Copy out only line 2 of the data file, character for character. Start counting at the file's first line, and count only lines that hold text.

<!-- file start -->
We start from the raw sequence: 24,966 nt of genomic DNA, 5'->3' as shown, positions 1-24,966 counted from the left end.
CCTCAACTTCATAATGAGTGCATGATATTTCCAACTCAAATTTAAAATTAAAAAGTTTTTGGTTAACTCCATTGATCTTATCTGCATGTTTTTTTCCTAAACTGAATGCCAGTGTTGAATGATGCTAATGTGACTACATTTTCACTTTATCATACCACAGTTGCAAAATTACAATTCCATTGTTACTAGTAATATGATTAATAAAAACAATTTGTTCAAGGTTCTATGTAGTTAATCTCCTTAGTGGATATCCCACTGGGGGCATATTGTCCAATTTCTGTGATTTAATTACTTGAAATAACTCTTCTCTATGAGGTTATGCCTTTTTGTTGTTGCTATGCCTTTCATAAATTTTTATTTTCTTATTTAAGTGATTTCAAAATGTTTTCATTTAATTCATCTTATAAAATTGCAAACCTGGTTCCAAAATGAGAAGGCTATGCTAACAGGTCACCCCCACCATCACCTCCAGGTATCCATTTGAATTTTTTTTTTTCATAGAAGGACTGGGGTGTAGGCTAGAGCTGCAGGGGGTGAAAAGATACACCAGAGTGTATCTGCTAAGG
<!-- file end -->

CCTCAACTTCATAATGAGTGCATGATATTTCCAACTCAAATTTAAAATTAAAAAGTTTTTGGTTAACTCCATTGATCTTATCTGCATGTTTTTTTCCTAAACTGAATGCCAGTGTTGAATGATGCTAATGTGACTACATTTTCACTTTATCATACCACAGTTGCAAAATTACAATTCCATTGTTACTAGTAATATGATTAATAAAAACAATTTGTTCAAGGTTCTATGTAGTTAATCTCCTTAGTGGATATCCCACTGGGGGCATATTGTCCAATTTCTGTGATTTAATTACTTGAAATAACTCTTCTCTATGAGGTTATGCCTTTTTGTTGTTGCTATGCCTTTCATAAATTTTTATTTTCTTATTTAAGTGATTTCAAAATGTTTTCATTTAATTCATCTTATAAAATTGCAAACCTGGTTCCAAAATGAGAAGGCTATGCTAACAGGTCACCCCCACCATCACCTCCAGGTATCCATTTGAATTTTTTTTTTTCATAGAAGGACTGGGGTGTAGGCTAGAGCTGCAGGGGGTGAAAAGATACACCAGAGTGTATCTGCTAAGG